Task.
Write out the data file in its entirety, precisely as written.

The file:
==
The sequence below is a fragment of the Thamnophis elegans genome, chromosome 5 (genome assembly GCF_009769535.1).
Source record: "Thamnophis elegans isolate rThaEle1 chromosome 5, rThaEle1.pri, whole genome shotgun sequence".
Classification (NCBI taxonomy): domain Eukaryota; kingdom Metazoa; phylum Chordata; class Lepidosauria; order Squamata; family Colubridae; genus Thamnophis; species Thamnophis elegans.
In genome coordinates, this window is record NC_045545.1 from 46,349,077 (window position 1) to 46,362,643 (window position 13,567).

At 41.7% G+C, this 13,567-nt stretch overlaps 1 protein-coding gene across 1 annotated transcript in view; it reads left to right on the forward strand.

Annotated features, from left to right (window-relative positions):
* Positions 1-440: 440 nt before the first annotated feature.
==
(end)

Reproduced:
The sequence below is a fragment of the Thamnophis elegans genome, chromosome 5 (genome assembly GCF_009769535.1).
Source record: "Thamnophis elegans isolate rThaEle1 chromosome 5, rThaEle1.pri, whole genome shotgun sequence".
Classification (NCBI taxonomy): domain Eukaryota; kingdom Metazoa; phylum Chordata; class Lepidosauria; order Squamata; family Colubridae; genus Thamnophis; species Thamnophis elegans.
In genome coordinates, this window is record NC_045545.1 from 46,349,077 (window position 1) to 46,362,643 (window position 13,567).

At 41.7% G+C, this 13,567-nt stretch overlaps 1 protein-coding gene across 1 annotated transcript in view; it reads left to right on the forward strand.

Annotated features, from left to right (window-relative positions):
* Positions 1-440: 440 nt before the first annotated feature.